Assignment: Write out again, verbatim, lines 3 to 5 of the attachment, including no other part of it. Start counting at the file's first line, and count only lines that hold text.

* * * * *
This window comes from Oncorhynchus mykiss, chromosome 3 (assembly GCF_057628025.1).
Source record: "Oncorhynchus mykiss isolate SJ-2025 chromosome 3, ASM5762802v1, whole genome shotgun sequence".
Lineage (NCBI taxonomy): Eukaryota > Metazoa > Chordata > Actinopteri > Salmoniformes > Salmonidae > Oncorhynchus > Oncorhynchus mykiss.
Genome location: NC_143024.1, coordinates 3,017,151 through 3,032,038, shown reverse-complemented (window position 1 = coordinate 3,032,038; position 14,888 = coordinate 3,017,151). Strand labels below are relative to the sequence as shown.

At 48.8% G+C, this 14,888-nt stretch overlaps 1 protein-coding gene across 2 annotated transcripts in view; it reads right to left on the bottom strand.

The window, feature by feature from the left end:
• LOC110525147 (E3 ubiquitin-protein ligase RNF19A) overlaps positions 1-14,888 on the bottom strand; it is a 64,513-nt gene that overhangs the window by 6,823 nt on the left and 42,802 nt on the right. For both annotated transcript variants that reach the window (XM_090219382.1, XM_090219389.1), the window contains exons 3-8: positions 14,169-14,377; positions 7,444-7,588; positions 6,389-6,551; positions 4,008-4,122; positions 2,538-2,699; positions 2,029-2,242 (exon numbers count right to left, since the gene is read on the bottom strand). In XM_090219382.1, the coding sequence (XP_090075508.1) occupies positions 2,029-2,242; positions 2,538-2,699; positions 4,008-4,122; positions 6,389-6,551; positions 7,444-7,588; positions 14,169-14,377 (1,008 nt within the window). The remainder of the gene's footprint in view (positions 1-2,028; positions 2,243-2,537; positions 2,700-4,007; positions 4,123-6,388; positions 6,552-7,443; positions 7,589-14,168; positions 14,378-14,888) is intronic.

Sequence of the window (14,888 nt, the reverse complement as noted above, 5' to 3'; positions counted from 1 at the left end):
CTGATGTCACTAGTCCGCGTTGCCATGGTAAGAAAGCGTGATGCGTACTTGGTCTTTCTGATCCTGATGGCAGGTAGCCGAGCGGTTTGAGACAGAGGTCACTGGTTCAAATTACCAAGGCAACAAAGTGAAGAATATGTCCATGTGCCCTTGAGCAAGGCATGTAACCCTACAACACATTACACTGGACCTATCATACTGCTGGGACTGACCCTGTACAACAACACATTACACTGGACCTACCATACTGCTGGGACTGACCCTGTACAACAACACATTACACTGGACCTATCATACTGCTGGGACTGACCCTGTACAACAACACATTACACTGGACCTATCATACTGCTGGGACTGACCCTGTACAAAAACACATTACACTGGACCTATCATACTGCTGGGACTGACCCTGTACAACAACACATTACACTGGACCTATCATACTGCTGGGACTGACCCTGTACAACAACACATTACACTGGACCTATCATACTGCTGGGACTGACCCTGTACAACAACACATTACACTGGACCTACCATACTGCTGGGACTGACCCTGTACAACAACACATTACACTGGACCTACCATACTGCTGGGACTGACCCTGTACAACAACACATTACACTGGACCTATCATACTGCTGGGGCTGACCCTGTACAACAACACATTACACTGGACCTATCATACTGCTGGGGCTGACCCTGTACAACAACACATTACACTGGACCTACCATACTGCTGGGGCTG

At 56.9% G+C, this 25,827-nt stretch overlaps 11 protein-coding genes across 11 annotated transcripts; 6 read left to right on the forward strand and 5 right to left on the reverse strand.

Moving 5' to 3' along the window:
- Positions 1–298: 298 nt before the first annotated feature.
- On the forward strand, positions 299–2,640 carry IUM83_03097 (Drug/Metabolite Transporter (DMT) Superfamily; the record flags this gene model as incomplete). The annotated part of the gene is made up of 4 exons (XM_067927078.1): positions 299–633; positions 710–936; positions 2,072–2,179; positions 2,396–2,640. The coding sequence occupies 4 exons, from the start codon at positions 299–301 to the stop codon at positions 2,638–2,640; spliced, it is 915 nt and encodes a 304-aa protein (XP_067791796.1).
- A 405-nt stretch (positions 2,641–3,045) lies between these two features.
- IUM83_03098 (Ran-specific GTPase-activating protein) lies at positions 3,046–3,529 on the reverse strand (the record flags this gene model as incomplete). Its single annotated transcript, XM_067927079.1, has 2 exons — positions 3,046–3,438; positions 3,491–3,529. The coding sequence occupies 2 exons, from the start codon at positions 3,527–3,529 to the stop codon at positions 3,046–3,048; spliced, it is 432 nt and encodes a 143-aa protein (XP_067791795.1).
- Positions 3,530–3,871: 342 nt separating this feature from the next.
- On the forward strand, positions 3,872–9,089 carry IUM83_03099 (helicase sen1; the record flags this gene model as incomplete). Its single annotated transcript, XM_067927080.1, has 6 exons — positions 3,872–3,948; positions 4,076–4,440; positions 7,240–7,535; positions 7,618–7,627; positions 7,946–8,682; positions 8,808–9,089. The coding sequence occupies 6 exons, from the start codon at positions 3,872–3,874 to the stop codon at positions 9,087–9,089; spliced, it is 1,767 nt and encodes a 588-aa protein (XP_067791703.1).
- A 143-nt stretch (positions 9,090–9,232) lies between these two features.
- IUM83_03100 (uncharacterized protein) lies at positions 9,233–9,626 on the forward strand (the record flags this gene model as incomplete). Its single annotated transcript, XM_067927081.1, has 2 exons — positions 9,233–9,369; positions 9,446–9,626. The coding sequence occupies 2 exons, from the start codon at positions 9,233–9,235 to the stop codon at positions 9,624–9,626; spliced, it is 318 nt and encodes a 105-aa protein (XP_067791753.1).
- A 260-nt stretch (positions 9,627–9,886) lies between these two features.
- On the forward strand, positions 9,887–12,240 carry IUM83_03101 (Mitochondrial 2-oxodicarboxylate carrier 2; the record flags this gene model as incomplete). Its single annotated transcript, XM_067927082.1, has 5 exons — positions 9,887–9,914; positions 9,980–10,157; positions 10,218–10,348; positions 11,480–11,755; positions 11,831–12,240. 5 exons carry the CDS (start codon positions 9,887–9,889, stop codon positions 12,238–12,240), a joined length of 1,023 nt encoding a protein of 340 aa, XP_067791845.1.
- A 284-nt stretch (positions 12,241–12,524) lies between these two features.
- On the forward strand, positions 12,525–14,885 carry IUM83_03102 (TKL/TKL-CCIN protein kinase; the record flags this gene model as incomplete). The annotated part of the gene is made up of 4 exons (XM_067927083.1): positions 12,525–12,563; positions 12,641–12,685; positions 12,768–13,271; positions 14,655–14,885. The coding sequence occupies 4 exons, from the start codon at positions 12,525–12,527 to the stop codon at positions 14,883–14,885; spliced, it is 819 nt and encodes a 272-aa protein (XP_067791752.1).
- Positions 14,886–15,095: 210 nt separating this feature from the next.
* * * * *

Lineage (NCBI taxonomy): Eukaryota > Metazoa > Chordata > Actinopteri > Salmoniformes > Salmonidae > Oncorhynchus > Oncorhynchus mykiss.
Genome location: NC_143024.1, coordinates 3,017,151 through 3,032,038, shown reverse-complemented (window position 1 = coordinate 3,032,038; position 14,888 = coordinate 3,017,151). Strand labels below are relative to the sequence as shown.

At 48.8% G+C, this 14,888-nt stretch overlaps 1 protein-coding gene across 2 annotated transcripts in view; it reads right to left on the bottom strand.